Protect our children from COVID-19
Tracy Evans Gilbert
Children are just as likely as adults to be infected with the virus that causes COVID-19. The difference is that the majority present with mild symptoms or no symptoms at all.
Why is this?
During the outbreak in Wuhan, China, children were on winter break, so they already began home isolation. Scientists suggest that in children, the virus does not bind effectively to gain entry into the cells of the body. Children’s immune systems may respond differently or previous exposure to other respiratory viruses may help them fight infection with COVID-19
Does this mean children are safe from COVID-19?
No, it does not. Although children 19 years or younger have mainly mild symptoms, all age groups can develop moderate to severe symptoms. Infants are particularly vulnerable and could present with shortness of breath with low oxygen levels that require hospitalisation, or have multi-organ or severe lung involvement requiring admission to intensive care. Most children recover. To date, there have been two infant and two teen deaths, globally. Older persons are more vulnerable but young people, 20 years and older, are being hospitalised and have died from COVID-19.
What are the symptoms in children?
Children usually present with fever and cough. Other symptoms may include shortness of breath, sore throat, headache, vomiting and diarrhoea, muscle ache, and feeling unwell. Children may not have a fever. Symptoms are similar to other viral illnesses. Contact with an infected family member or someone who recently travelled makes infection with COVID-19 more likely.
What should I do if my child has symptoms of COVID-19?
If your child has symptoms of fever, give your child fluids to prevent dehydration. Give paracetamol, also known as cetamol or Panadol, as per instructions as necessary until the fever breaks. This medicine will also help with headaches and muscle aches. Fluids such as water, Pedialyte, or coconut water are best if your child has diarrhoea or vomiting. Avoid sugary drinks or soda, which can make diarrhoea worse. Offer small amounts of fluid frequently after each loose stool or vomit. For decreased appetite, feed small amounts at regular intervals. If your child has a persistent high fever, shortness of breath, persistent vomiting, or drowsiness and is unable to drink, contact your doctor or the emergency room and go there immediately.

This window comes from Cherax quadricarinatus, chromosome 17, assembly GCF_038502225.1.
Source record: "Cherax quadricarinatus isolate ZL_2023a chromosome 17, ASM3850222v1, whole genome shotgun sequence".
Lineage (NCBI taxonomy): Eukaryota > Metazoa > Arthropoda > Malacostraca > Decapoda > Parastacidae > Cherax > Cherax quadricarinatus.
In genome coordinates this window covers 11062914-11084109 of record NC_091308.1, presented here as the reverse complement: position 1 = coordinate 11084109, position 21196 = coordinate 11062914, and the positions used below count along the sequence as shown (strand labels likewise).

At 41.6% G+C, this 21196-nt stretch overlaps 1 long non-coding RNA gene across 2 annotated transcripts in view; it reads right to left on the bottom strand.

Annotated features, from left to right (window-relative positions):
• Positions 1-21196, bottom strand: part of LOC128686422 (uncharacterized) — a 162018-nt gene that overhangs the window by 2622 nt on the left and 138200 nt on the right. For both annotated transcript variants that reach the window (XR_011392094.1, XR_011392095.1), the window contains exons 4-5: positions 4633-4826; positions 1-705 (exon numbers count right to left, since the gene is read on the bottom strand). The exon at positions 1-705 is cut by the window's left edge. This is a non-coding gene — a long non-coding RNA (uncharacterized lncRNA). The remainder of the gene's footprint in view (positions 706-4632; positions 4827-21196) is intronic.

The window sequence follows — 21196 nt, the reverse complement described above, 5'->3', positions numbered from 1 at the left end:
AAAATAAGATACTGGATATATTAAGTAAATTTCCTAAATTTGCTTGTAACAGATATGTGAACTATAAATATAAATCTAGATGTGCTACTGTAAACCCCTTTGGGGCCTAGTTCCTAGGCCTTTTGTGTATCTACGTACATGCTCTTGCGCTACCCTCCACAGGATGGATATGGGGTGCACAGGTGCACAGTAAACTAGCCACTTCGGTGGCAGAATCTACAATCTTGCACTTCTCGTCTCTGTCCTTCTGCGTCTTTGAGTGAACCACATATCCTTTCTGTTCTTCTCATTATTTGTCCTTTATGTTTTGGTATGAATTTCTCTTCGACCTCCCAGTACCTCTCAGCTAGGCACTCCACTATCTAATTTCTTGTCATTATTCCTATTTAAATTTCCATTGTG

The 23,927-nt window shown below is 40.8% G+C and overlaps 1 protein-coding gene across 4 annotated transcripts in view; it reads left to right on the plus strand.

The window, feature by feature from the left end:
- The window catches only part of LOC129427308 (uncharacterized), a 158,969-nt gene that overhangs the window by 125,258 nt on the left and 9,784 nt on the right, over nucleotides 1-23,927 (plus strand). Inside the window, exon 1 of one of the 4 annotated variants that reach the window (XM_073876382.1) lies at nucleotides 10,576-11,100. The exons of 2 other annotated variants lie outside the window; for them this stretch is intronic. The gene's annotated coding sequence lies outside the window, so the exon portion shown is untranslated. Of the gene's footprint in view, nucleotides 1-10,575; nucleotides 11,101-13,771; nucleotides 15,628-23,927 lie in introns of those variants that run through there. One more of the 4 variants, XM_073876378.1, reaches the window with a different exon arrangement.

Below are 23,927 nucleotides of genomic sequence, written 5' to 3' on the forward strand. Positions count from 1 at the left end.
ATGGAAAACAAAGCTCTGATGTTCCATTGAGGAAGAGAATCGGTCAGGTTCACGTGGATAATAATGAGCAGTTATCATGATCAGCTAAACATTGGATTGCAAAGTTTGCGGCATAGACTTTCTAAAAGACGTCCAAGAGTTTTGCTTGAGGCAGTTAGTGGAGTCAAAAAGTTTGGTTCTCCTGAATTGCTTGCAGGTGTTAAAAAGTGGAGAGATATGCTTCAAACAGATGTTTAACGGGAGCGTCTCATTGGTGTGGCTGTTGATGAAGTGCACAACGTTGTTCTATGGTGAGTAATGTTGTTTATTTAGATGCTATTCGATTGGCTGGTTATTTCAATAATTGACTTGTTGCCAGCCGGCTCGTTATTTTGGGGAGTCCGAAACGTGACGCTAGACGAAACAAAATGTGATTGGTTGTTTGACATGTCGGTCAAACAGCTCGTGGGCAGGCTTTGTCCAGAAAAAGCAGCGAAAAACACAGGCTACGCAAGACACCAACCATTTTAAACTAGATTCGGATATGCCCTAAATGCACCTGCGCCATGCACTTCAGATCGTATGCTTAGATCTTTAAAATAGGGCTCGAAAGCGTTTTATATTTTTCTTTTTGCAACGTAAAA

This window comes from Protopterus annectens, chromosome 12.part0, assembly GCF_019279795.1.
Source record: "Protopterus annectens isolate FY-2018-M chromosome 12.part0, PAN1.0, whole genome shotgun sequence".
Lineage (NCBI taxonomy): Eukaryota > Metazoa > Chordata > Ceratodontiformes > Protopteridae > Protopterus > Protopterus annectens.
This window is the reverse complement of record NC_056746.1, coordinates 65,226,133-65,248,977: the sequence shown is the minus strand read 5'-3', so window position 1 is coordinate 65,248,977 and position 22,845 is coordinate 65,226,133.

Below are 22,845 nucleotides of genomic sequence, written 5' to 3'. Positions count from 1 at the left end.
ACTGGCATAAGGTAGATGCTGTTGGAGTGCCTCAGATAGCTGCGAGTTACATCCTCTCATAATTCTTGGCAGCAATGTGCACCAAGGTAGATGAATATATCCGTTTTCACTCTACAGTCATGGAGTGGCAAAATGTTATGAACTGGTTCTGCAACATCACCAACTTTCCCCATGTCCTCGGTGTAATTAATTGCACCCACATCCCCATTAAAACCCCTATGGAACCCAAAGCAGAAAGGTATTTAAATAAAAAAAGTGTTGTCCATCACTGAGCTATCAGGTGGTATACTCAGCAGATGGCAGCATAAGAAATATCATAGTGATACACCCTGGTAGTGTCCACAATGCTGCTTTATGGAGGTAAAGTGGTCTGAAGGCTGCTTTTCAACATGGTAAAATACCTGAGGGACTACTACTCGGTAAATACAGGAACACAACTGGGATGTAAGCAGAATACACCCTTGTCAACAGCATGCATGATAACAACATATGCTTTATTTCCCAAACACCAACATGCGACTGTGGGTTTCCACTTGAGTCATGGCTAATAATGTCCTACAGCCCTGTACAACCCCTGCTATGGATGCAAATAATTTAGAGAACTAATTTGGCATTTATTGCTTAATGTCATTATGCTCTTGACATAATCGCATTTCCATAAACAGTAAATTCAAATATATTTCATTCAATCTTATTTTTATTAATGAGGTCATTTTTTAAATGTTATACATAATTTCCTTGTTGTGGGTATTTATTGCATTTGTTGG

What can I do to protect my child?
The virus can be transmitted from droplets when someone is coughing and from contact with the virus left on surfaces. Studies suggest that the virus may briefly linger in the air. Persons in the home who are having symptoms should wear a mask and be isolated from others. Wash hands often with soap and water to remove germs before preparing food, formula, or while breastfeeding. Clean surfaces regularly, including toys. Wash hands before handling infants. Faeces do not spread COVID-19. Until further evidence is available, keep the lid of the toilet seats down when flushing and wash hands.
Ensure sufficient rest, hydration, balanced meals, and exercise. Open windows or go outside while maintaining social distance for fresh air. Maintain contact with friends and family. Children on medication for other conditions, for example, asthma, HIV, diabetes, and hypertension, should have at least a one-month supply of drugs. Ensure that they take it to keep their disease under control.
What about routine vaccines and well-child checks?
Vaccinations are important. Health centres are seeing only those with scheduled immunisation appointments or children who are acutely ill. Well-child visits are being rescheduled. Contact your private doctor, who may be limiting the number of persons seen at each visit.
What else can I do?
Children are at home. Ensure that structure is maintained with meals and sleep patterns and allow them to play. Ensure access to educational material. Monitor Internet activity. Keep the environment safe from medications and poisonous substances. Children are vulnerable to abuse if caregivers develop anxiety, depression and frustration during social isolation. Get a family member to assist with child-rearing responsibilities and seek help. Financial challenges may impact the provision of food for children. Start a backyard garden, reach out to family, friends, and church organisations. Get assistance through non-government and government resources for vulnerable children and those with special needs.
Dr Tracy Evans Gilbert is a senior associate lecturer at The University of the West Indies and a consultant in paediatrics, tropical medicine and global health at the Cornwall Regional Hospital.